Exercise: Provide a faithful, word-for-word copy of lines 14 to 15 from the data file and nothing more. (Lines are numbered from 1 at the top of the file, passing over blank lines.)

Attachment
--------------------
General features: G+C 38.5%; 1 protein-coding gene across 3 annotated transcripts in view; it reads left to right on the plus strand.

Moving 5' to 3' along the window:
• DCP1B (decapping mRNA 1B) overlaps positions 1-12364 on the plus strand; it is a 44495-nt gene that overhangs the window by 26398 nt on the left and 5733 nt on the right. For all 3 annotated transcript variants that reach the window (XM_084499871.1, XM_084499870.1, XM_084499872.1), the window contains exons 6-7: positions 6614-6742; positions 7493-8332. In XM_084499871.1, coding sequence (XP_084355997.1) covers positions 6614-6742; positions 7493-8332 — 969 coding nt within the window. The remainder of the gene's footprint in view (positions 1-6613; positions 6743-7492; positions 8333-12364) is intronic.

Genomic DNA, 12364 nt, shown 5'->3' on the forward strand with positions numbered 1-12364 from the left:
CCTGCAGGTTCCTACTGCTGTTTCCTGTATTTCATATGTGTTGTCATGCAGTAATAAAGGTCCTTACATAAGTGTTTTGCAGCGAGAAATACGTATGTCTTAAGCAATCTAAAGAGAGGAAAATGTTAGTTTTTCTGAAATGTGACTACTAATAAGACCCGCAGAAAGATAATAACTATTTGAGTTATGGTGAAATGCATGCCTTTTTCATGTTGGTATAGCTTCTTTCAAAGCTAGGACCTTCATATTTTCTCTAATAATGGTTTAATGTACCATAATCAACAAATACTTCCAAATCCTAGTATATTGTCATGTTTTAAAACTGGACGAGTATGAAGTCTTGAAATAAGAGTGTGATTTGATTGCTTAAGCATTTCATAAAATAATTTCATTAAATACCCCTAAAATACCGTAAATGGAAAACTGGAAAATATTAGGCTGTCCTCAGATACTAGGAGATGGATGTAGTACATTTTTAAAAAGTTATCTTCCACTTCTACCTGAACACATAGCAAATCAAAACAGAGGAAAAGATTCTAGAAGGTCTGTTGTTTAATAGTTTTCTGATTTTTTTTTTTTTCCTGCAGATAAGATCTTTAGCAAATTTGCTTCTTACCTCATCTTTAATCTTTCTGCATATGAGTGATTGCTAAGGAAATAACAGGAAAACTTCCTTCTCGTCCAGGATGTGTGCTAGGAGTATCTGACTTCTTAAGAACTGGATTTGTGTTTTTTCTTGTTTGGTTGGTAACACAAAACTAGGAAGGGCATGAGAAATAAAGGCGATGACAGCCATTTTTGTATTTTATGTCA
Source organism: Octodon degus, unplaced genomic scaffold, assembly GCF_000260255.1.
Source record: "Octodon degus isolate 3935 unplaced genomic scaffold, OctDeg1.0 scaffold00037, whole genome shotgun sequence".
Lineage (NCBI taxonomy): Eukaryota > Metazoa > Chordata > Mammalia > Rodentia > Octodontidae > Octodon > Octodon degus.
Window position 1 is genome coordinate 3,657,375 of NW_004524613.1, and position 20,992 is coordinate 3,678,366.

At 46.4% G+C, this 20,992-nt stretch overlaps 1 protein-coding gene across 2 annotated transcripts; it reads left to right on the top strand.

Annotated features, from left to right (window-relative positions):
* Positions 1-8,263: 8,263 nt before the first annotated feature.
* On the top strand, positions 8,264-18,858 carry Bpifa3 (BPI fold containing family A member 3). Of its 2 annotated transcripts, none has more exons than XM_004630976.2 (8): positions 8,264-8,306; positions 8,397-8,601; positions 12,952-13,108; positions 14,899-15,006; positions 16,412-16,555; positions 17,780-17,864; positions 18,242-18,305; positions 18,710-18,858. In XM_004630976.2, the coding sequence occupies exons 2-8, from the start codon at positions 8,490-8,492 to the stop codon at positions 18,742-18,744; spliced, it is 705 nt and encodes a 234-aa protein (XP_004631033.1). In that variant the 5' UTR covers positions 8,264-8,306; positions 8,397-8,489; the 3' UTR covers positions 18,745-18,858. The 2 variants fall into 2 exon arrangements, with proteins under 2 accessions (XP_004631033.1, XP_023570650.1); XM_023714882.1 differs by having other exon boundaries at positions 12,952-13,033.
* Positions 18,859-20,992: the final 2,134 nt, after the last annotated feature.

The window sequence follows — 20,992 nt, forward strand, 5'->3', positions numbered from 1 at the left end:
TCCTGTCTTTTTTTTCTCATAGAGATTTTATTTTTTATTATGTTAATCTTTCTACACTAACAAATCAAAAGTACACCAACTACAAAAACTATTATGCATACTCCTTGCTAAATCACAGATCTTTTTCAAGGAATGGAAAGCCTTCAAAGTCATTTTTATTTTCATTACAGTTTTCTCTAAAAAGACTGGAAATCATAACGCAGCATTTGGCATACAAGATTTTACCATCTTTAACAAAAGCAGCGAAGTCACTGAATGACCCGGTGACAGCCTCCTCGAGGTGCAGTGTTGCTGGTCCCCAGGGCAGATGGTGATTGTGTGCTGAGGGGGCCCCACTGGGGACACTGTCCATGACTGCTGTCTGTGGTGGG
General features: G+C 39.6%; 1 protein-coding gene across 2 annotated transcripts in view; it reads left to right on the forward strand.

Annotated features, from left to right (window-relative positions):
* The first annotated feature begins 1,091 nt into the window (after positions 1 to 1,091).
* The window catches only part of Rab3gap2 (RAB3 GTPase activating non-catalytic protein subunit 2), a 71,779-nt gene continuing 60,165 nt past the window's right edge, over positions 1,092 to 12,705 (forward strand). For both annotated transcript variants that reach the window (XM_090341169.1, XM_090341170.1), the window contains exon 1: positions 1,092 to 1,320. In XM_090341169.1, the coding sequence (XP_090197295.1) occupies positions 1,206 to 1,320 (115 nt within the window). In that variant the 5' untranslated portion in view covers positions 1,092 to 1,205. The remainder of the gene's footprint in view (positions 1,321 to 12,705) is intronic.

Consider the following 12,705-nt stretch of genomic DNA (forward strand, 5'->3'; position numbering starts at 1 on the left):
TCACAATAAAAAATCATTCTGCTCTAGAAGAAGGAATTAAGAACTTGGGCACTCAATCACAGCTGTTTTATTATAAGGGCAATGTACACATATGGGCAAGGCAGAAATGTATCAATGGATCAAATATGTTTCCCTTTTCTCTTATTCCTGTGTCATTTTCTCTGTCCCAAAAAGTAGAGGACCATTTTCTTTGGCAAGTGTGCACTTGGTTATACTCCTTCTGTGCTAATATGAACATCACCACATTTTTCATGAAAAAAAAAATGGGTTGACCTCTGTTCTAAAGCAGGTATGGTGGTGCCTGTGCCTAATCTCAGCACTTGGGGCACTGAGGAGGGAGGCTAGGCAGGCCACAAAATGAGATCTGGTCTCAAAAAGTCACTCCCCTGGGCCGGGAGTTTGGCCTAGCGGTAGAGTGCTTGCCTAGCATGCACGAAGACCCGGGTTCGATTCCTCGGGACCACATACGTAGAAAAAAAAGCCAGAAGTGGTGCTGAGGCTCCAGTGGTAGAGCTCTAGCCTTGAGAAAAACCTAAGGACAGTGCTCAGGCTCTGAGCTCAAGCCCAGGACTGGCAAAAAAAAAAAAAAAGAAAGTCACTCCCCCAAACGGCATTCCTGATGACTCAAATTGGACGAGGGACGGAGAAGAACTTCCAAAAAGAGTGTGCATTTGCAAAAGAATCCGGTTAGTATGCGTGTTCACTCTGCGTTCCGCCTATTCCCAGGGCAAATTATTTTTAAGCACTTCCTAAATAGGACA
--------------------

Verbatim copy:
* Positions 18,859-20,992: the final 2,134 nt, after the last annotated feature.

The window sequence follows — 20,992 nt, forward strand, 5'->3', positions numbered from 1 at the left end: